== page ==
You can delete individual snapshots that are no longer required. Deleting a snapshot removes the ability to restore a virtual disk to that particular restoration point. It does not necessarily reclaim the disk space consumed by the snapshot, nor does it delete the data. The disk space will only be reclaimed if a subsequent snapshot has overwritten the data of the deleted snapshot. For example, if the third snapshot out of five snapshots is deleted, the unchanged data in the third snapshot must be preserved on the disk for the fourth and fifth snapshots to be usable; however, if the fourth or fifth snapshot has overwritten the data of the third, then the third snapshot has been made redundant and the disk space can be reclaimed. Aside from potential disk space reclamation, deleting a snapshot may also improve the performance of the virtual machine.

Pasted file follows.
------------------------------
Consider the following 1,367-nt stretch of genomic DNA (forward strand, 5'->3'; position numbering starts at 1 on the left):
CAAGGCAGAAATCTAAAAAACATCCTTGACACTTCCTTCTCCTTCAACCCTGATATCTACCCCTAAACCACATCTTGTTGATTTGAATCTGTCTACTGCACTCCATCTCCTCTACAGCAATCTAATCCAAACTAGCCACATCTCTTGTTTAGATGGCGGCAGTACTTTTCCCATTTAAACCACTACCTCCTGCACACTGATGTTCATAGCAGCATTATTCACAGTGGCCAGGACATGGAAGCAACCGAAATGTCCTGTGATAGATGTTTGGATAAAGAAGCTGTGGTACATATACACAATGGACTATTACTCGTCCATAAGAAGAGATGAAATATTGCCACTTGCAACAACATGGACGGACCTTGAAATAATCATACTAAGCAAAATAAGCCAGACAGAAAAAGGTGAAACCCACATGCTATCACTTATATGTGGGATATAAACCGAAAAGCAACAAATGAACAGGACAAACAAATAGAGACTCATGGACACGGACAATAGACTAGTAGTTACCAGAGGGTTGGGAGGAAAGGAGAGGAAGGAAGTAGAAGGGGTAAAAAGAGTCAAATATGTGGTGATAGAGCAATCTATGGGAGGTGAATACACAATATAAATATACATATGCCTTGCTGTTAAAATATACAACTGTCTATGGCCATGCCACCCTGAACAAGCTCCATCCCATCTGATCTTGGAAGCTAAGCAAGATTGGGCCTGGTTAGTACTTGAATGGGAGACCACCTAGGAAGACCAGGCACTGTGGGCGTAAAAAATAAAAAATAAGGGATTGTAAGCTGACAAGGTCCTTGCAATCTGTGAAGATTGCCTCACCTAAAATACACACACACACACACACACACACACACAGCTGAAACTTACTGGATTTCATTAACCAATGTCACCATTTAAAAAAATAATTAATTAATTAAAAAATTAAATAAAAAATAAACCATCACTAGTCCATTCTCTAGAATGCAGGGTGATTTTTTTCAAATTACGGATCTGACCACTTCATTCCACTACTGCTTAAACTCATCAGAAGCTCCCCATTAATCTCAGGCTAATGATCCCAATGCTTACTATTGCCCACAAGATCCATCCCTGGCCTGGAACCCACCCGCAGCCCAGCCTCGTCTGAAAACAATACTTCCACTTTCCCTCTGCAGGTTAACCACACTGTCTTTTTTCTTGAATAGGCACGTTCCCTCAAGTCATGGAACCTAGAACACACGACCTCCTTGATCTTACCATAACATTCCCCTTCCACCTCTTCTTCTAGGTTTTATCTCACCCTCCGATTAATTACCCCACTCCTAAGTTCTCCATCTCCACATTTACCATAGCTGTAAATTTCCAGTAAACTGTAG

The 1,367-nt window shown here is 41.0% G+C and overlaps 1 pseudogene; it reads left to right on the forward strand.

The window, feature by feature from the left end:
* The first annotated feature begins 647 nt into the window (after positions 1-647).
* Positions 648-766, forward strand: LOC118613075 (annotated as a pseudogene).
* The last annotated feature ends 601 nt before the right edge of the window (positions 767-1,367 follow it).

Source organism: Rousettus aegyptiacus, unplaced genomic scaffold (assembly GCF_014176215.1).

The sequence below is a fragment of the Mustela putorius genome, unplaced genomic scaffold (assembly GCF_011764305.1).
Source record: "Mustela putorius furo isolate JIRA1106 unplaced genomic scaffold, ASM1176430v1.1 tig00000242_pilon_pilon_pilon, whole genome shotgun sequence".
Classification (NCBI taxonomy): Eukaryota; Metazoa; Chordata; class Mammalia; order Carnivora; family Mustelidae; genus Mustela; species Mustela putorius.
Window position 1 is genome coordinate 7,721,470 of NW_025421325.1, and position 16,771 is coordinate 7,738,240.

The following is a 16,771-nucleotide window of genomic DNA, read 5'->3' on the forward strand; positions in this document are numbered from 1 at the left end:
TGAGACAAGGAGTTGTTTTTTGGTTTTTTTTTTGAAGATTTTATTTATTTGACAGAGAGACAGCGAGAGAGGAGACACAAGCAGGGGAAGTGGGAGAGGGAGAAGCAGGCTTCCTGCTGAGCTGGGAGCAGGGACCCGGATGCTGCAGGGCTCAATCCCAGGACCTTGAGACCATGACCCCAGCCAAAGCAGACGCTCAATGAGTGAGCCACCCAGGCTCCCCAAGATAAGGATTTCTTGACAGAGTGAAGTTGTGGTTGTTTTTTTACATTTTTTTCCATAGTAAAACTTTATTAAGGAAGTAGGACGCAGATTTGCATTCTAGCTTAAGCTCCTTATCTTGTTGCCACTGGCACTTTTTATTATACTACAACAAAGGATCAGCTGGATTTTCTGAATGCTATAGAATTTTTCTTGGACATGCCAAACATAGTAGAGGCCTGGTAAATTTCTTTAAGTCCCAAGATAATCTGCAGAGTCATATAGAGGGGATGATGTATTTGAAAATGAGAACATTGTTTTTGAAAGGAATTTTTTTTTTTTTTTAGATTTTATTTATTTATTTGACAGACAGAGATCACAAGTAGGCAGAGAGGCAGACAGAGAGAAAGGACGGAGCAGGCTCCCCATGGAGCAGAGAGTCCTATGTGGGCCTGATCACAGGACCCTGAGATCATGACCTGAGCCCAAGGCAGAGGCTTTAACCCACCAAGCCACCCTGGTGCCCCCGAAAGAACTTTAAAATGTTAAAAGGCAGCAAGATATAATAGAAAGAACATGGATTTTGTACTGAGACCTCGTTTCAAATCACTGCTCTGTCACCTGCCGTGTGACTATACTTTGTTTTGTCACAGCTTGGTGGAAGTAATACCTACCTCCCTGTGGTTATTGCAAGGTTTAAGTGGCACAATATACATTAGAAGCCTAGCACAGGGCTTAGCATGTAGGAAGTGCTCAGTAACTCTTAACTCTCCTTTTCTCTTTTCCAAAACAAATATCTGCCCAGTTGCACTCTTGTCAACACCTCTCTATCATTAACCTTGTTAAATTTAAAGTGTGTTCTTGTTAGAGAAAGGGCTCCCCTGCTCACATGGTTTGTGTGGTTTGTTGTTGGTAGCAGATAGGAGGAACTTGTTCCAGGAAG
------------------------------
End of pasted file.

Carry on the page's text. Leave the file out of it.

Figure 8.4. Snapshot Deletion
Snapshot deletion is handled as an asynchronous block job in which VDSM
maintains a record of the operation in the recovery file for the virtual machine so that the job can be tracked even if VDSM
is restarted or the virtual machine is shut down during the operation. Once the operation begins, the snapshot being deleted cannot be previewed or used as a restoration point, even if the operation fails or is interrupted. In operations in which the active layer is to be merged with its parent, the operation is split into a two-stage process during which data is copied from the active layer to the parent layer, and disk writes are mirrored to both the active layer and the parent. Finally, the job is considered complete once the data in the snapshot being deleted has been merged with its parent snapshot and VDSM
synchronizes the changes throughout the image chain.
If the deletion fails, fix the underlying problem (for example, a failed host, an inaccessible storage device, or even a temporary network issue) and try again.